My Lumix LX7 has an ‘high-dynamic range’ feature. Otherwise known by its initials ‘HDR’, high-dynamic range is a technique for digital imaging that allows greater detail in highlights and shadows by combining several images of the same subject that were exposed at different values.
The LX7 includes the HDR setting as one of the options in ‘scene mode’ (SCN on the selection dial). This rapidly exposes a sequence of images and combines them in-camera to produce a single HDR JPG. Obviously you need to hold still when you make the photo.
Also it helps to photograph a static scene or the result my get a bit weird.
In this instance, I photographed some flowers on the platform of NI Railway’s station at Whitehead, Co. Antrim (Northern Ireland).
There are other ways of accomplishing a similar result.
So I decided to compare the HDR with some manipulated versions of a camera RAW file that I exposed of the same scene. With the RAW images, I’d adjusted the file with Lightroom post processing software, selectively altering contrast, gamma, and colour saturation and colour temperature to make for a more pleasing photograph.
Specifically I applied a digital graduated neutral density filter, while making global changes to highlights and saturation.
The output of the RAW is also as a JPG, which I scaled for presentation here.
I made two versions of the RAW interpretation.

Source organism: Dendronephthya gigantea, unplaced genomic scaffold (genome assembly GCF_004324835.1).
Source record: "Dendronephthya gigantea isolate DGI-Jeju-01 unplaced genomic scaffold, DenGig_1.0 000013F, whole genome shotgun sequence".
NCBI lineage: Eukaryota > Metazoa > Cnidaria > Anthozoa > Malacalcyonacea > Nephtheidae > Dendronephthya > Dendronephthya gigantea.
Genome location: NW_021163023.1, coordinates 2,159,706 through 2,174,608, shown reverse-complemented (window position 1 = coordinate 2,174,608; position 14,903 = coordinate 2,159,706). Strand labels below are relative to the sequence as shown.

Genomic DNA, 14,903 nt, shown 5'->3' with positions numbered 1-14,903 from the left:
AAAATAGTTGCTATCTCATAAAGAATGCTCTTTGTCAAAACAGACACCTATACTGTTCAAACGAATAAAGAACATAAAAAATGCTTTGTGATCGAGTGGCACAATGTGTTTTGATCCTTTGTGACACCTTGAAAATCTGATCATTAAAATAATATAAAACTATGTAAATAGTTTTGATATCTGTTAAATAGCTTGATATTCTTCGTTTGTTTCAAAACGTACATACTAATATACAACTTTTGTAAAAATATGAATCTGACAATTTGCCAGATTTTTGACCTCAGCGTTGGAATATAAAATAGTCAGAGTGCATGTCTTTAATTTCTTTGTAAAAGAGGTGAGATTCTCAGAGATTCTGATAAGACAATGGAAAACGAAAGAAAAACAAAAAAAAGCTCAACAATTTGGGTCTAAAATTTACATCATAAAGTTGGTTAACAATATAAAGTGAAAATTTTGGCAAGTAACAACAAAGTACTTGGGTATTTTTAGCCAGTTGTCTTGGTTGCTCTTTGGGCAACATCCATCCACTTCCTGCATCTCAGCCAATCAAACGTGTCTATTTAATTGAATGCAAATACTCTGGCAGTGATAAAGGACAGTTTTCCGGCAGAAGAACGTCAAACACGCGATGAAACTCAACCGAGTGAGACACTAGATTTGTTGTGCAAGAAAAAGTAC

In both sets of images I’ve intentionally focused on the flowers and not the NIR train.
Among the built-in features of the Panasonic LX7 is a HDR—High Dynamic Range—setting in ‘Scene Mode’.
The theory behind HDR is the ability to produce a digitally exposed photograph with better highlight and shadow detail through post-processing blending of two or more images of the same scene exposed at different light settings. (In other words, a multiple exposure).
A common way to accomplish this is to place the camera on a tripod and make three images of identical composition with one image over-exposed (too light), one normally exposed, and one underexposed (too dark). Then combine all three images as multiple exposure.
When done effectively this can be used to overcome the limited dynamic range inherent to digital sensors. It can also be used creatively through extreme exposure variations to produce some outlandish images with nightmare skies and penetrating shadows.
The LX7s feature makes exposing a basic HDR style image exceptionally easy as the camera automatically takes three photos in rapid sequence and processes them immediately in-camera to produces a blended Jpg available for viewing.
I found this most effective in high contrast scenes, such as sunsets, that might be difficult to capture because of the camera’s limited exposure range. In other situations, it seems to flatten the contrast and doesn’t necessarily make for a more pleasing photograph.
Another point, if the scene isn’t static, ‘ghosting’ will occur of moving elements. My sense is that camera’s software must have a comparative feature that attempts to minimize the effect of ghosting, but the results can appear unnatural if not outright bizarre. Especially, when the subject, say a passing locomotive, become transparent!
Below are a few of my experiments. With most I’ve first included a comparison image (an ordinary non-HDR photo) exposed in the normal way.
This is a work in progress, and I’ll follow up in more detail in a later post.